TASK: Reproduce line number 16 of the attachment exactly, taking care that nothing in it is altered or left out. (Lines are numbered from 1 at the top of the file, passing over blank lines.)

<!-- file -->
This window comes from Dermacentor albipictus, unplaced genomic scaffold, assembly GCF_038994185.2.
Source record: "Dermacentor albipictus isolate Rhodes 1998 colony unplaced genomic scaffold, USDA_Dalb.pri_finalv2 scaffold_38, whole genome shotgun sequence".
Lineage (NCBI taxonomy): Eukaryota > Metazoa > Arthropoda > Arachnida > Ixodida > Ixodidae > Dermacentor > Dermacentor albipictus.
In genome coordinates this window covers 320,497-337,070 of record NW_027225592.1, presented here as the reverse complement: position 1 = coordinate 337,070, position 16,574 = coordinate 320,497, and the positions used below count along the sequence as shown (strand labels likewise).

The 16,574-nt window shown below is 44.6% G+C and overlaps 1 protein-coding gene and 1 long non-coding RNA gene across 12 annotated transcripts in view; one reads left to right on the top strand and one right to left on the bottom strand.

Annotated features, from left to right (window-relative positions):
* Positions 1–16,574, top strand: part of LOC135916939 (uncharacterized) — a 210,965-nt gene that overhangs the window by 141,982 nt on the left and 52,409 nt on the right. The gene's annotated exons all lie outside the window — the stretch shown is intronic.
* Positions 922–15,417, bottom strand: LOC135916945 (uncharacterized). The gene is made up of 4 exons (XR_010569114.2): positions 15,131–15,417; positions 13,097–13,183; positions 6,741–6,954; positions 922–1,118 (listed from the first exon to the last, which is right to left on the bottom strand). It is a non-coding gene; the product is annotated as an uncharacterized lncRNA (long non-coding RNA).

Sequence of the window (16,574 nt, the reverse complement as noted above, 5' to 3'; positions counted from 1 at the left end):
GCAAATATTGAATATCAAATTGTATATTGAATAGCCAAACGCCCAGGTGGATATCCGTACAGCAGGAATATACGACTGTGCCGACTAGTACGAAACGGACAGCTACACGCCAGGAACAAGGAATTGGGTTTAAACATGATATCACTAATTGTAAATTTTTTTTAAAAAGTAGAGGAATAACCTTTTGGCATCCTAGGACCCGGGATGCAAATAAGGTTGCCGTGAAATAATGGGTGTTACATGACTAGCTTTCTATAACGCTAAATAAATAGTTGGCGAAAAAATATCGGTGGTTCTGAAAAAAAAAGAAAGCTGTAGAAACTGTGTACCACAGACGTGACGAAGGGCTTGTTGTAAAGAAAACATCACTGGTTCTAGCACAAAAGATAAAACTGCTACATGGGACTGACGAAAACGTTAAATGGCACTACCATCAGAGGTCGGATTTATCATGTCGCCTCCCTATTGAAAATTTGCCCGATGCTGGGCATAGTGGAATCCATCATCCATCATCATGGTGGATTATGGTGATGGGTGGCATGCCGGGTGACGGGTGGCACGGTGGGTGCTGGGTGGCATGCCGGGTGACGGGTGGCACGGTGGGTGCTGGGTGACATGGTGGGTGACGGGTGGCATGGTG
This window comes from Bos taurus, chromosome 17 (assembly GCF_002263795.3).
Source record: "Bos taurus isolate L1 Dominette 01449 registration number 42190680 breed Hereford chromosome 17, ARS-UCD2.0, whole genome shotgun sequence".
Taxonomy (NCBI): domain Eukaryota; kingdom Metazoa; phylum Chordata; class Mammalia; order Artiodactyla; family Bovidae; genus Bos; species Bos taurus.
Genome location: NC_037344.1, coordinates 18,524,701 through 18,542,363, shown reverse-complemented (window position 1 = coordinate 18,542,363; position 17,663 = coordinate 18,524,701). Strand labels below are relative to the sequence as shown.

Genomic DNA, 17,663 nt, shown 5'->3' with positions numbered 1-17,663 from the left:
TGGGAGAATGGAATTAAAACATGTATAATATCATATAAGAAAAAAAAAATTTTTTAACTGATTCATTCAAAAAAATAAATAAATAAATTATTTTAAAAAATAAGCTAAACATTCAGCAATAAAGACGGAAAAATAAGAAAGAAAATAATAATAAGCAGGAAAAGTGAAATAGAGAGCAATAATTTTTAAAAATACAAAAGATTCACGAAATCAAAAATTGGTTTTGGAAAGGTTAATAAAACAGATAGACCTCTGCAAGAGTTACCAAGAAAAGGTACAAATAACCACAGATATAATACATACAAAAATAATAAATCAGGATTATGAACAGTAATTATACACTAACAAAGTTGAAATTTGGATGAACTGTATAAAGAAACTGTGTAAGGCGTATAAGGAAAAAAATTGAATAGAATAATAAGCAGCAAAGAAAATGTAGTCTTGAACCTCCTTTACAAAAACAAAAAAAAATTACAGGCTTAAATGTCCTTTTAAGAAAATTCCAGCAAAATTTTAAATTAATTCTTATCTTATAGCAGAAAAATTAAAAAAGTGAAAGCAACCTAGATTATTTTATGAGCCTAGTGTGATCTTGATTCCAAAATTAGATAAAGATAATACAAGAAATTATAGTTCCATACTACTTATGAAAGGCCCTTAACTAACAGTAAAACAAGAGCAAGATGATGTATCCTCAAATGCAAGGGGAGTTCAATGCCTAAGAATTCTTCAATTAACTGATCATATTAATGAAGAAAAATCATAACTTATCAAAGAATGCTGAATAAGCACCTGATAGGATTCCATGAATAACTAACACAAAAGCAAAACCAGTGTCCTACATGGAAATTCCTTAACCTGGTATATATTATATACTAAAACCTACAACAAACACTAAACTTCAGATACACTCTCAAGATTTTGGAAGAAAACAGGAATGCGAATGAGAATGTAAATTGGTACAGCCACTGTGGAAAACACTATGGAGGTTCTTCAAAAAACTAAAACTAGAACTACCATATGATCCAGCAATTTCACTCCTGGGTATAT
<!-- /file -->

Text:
TGGGAGAATGGAATTAAAACATGTATAATATCATATAAGAAAAAAAAAATTTTTTAACTGATTCATTCAAAAAAATAAATAAATAAATTATTTTAAAAAATAAGCTAAACATTCAGCAATAAAGACGGAAAAATAAGAAAGAAAATAATAATAAGCAGGAAAAGTGAAATAGAGAGCAATAATTTTTAAAAATACAAAAGATTCACGAAATCAAAAATTGGTTTTGGAAAGGTTAATAAAACAGATAGACCTCTGCAAGAGTTACCAAGAAAAGGTACAAATAACCACAGATATAATACATACAAAAATAATAAATCAGGATTATGAACAGTAATTATACACTAACAAAGTTGAAATTTGGATGAACTGTATAAAGAAACTGTGTAAGGCGTATAAGGAAAAAAATTGAATAGAATAATAAGCAGCAAAGAAAATGTAGTCTTGAACCTCCTTTACAAAAACAAAAAAAAATTACAGGCTTAAATGTCCTTTTAAGAAAATTCCAGCAAAATTTTAAATTAATTCTTATCTTATAGCAGAAAAATTAAAAAAGTGAAAGCAACCTAGATTATTTTATGAGCCTAGTGTGATCTTGATTCCAAAATTAGATAAAGATAATACAAGAAATTATAGTTCCATACTACTTATGAAAGGCCCTTAACTAACAGTAAAACAAGAGCAAGATGATGTATCCTCAAATGCAAGGGGAGTTCAATGCCTAAGAATTCTTCAATTAACTGATCATATTAATGAAGAAAAATCATAACTTATCAAAGAATGCTGAATAAGCACCTGATAGGATTCCATGAATAACTAACACAAAAGCAAAACCAGTGTCCTACATGGAAATTCCTTAACCTGGTATATATTATATACTAAAACCTACAACAAACACTAAACTTCAGATACACTCTCAAGATTTTGGAAGAAAACAGGAATGCGAATGAGAATGTAAATTGGTACAGCCACTGTGGAAAACACTATGGAGGTTCTTCAAAAAACTAAAACTAGAACTACCATATGATCCAGCAATTTCACTCCTGGGTATAT